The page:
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November 1, 2002
Store Name: Joseph-Beth Booksellers
Store Location: 161 Lexington Green Circle, Lexington
Owner: Neil Joseph Van Uum
and Title of interviewee: Becca Jones: Kids' Store Manager
In 1986, Neil and Mary Beth Van Uum opened the first
Joseph Beth Bookstore in Lexington, Kentucky. After moving to the
Mall at Lexington Greene, the new store has grown to 40,000 sq.
ft, with two floors of books, music, childrens' departments, and
even a restaurant overlooking Lexington Greene Lake. Today, the
Joseph Beth Group consists of six independent bookstores in three
Monthly: How long have you been in business? Can you give
a short history of how your company came to be?
Jones: Joseph-Beth has been in the bookselling business
for just over 16 years. We were a small independent, but through
the hands-on leadership of Neil VanUum we have grown to include
five other stores (including Joseph-Beths in Cleveland and Cincinnati,
OH, and the acquired Davis-Kidd stores in Nashville, Knoxville,
and Jackson TN) and we have become a real competitor against the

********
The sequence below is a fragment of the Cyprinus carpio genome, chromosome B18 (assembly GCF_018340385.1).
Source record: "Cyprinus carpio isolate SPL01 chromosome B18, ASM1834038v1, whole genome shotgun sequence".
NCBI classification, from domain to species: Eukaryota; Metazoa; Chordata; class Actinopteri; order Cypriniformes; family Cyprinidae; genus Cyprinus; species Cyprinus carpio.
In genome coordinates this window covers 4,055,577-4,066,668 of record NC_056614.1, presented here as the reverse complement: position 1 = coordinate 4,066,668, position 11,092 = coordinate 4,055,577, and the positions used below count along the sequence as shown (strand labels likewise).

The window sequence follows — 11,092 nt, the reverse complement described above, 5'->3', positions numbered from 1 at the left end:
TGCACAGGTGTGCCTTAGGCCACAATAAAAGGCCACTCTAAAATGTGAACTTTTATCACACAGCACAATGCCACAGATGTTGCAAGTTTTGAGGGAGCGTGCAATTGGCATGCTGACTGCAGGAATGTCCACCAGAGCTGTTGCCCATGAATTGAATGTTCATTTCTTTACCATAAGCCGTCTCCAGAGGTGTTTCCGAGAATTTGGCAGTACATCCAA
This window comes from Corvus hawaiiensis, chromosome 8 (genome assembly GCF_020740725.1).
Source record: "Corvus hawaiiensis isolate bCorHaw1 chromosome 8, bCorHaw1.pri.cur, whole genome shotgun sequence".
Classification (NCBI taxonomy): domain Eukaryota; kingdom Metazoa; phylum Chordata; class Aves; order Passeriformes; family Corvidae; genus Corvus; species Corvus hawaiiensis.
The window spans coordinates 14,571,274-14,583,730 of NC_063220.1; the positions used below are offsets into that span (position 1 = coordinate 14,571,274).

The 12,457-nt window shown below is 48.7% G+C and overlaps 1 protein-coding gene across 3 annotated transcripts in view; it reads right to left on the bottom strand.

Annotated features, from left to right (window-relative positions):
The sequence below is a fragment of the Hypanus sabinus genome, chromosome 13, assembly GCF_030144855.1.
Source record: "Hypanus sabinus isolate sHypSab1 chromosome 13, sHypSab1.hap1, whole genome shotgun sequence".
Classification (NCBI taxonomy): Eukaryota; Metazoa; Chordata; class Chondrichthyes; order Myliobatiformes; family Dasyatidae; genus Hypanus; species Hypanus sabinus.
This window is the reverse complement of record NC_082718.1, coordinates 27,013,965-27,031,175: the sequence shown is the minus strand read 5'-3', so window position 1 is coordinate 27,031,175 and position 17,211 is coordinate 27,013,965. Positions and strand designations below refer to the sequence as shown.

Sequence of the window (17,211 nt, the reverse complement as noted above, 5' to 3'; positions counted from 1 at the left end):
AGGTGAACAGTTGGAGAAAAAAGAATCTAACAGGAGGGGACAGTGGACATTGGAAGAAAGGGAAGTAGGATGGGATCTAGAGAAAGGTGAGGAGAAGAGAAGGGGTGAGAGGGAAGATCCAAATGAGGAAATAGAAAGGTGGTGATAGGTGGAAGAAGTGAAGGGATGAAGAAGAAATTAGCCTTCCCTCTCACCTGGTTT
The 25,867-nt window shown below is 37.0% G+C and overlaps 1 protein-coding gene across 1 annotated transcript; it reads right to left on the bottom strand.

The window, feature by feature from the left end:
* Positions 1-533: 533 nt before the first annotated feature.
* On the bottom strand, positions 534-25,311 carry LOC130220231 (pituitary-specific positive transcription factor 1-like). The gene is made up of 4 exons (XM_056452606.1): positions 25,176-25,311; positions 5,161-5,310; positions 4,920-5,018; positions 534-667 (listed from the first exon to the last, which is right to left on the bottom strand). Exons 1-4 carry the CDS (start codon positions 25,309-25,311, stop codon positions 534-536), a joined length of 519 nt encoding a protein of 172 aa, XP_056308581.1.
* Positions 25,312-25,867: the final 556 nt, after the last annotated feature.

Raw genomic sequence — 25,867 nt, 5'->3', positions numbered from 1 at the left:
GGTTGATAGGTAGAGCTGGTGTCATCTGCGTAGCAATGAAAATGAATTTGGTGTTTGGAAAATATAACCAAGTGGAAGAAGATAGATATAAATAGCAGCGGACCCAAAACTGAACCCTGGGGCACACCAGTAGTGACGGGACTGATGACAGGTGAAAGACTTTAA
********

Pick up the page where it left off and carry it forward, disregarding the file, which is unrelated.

Can you tell us a little bit about what your store offers for children?
We offer a wide variety of activities and programs for children
of all ages. Whether they are with their parents "test-driving"
some of our demo products, such as our "Thomas the Train"
set or our musical mats, reading a book, or joining us for one of
our regularly scheduled programs; everybody seems to be having a
great time! We also have many popular authors [appearing] throughout
the year to read and sign books. Recently we had Laura Numeroff,
author of "If You Give a Mouse a Cookie," come to our
store--with an outstanding turnout! I view...our role in the Lexington
community as an opportunity to expose as many children as possible
to fun and educational experiences in a literary atmosphere.
Who is your typical customer in the kid's store?